But now things are different. The outlook for investment is more serious and thoughtful, and institutional ways of reacting to the outlook are being adopted by individuals. Out are traditional methods such as single solutions - growth, balanced or income; tactical asset allocation switches between just two asset classes - equities or fixed interest; and relative performance measurements.
It is now understood that this style showed only a crude understanding of risk. The traditional method is being replaced by three much better thought out stages of advice, all of which need a professional skill. The first stage is defining the investor's investment objectives, time horizons, attitude to risk and any unique characteristics. Stage two is identifying the value of up to half a dozen asset classes in relation to each other and providing an appropriate spread among these different asset classes. The final stage is about managing the different baskets in moving markets, reacting to price changes as they occur.
In responding to the challenge of obtaining an acceptable return, with an acceptable level of risk, over an acceptable span of time, these three stages should move forwards rather like the three hands of a watch.
Stage one is like the hour hand - it involves a periodic review with a close adviser who follows the circumstances and wishes of his client. Stage two is like the minute hand: it requires a faster tempo, managed by an investment consultant whose job it is to value the asset classes against each other. Stage three is like the second hand: the investment manager of the portfolio must respond almost continuously to changes in prices and market sentiment. What I have described is sometimes called a holistic approach to wealth management. It embraces broad financial advice, asset mapping - looking at a client's future balance sheet and liabilities, multiple solutions across the full range of available asset classes, strategic asset allocation for the individual situation, risk and volatility management, equity and bond selection, and real return benchmarks.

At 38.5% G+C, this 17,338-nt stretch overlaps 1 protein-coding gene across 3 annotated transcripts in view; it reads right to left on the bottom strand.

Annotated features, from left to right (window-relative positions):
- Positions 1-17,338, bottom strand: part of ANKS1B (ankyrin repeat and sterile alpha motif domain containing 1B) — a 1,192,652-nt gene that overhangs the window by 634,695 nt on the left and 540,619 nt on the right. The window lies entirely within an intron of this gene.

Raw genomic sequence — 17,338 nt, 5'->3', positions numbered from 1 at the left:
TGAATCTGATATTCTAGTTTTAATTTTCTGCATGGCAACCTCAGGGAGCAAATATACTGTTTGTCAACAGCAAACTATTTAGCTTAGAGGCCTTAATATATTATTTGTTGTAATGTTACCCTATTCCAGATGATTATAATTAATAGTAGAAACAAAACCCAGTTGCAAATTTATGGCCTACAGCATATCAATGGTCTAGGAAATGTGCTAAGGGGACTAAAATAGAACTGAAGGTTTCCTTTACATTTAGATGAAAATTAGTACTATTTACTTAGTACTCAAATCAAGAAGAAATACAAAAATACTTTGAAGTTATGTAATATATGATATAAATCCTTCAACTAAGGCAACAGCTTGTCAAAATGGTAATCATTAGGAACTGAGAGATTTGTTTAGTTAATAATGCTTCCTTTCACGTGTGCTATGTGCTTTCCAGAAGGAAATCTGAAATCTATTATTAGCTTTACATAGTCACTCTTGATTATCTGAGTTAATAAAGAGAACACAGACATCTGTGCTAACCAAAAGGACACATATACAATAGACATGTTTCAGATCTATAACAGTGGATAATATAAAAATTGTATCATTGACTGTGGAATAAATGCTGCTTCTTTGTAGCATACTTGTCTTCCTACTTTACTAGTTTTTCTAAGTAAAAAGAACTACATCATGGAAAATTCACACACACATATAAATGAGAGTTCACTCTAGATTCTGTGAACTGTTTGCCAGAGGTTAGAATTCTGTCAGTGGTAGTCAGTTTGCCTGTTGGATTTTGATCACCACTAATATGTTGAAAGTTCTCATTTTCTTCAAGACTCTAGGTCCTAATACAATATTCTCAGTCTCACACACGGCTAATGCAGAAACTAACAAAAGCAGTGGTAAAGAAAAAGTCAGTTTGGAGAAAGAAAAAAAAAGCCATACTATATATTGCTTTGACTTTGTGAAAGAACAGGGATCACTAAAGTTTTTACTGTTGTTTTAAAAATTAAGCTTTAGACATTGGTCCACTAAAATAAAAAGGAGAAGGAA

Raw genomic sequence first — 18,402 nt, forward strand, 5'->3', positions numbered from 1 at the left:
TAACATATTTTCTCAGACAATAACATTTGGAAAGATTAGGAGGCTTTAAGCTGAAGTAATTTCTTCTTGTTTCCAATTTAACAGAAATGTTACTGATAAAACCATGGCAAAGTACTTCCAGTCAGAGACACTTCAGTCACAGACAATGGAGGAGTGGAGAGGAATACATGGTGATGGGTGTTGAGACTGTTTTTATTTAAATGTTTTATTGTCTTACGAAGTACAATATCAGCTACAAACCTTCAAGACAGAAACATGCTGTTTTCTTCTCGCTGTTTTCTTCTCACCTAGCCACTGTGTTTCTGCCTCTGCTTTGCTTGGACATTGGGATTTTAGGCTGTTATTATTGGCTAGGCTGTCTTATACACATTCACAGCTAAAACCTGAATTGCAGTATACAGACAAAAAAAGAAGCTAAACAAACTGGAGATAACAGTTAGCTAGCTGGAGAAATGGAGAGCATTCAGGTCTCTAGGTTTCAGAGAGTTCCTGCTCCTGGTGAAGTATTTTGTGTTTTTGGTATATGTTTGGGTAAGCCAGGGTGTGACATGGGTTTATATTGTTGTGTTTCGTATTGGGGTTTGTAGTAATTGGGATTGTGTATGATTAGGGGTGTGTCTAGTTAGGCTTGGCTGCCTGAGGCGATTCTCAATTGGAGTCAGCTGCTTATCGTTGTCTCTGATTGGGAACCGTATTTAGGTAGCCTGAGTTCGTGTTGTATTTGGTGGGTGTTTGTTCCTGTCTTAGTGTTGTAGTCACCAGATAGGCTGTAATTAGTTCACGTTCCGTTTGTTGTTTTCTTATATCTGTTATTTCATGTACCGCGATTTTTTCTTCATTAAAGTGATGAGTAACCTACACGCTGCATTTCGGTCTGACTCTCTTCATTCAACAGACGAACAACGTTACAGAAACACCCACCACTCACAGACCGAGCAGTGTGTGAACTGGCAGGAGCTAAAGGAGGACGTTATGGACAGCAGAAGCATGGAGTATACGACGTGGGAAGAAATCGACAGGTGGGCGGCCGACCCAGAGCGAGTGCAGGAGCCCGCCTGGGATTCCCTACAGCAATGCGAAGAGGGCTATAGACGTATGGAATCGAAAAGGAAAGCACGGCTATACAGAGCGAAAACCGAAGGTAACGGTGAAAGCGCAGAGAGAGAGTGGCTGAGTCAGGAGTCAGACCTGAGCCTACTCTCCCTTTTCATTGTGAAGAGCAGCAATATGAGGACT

A large institutional fund might turn to its actuary to define its liabilities, to an investment consultant to pronounce on the different asset classes, and to an investment manager to get on with the job. Pity the poor private clients who tremble before the thought of three separate fees.
But if they look carefully, they can find all three services under the same roof without paying more than they would for the traditional portfolio management service. Two further important issues are absolute benchmarks and equity risk premiums. Absolute benchmarks, usually expressed as a percentage target over cash deposits or inflation, do not place any value on opportunities lost.
The client's objective is simply either to get a better return than cash on deposit or to protect his or her assets against inflation.
The concept of valuing equities as an asset class is not to denigrate the fact that equities are likely to produce the best results over a lengthy period of time, but to identify when the extra risks involved in ordinary shares seem to outweigh the extra rewards, because shares are over-valued in relation to historic risk-reward ratios.
In the charts below are some figures that could be helpful to anyone in the 55 to 65 age range who is about to, or already has retired, from full-time employment.
George Lynne, new business director, Hichens Investment Management
• If portfolios are to keep up with the way we spend money in retirement a strategy to ensure an appropriate stream of income is essential.
• Traditional ways of determining asset allocation in the 25 years following retirement are being replaced by a better thought out three stage process.
• This involves defining investment objectives, identifying an appropriate spread among up to six asset classes, and managing the different baskets in moving markets.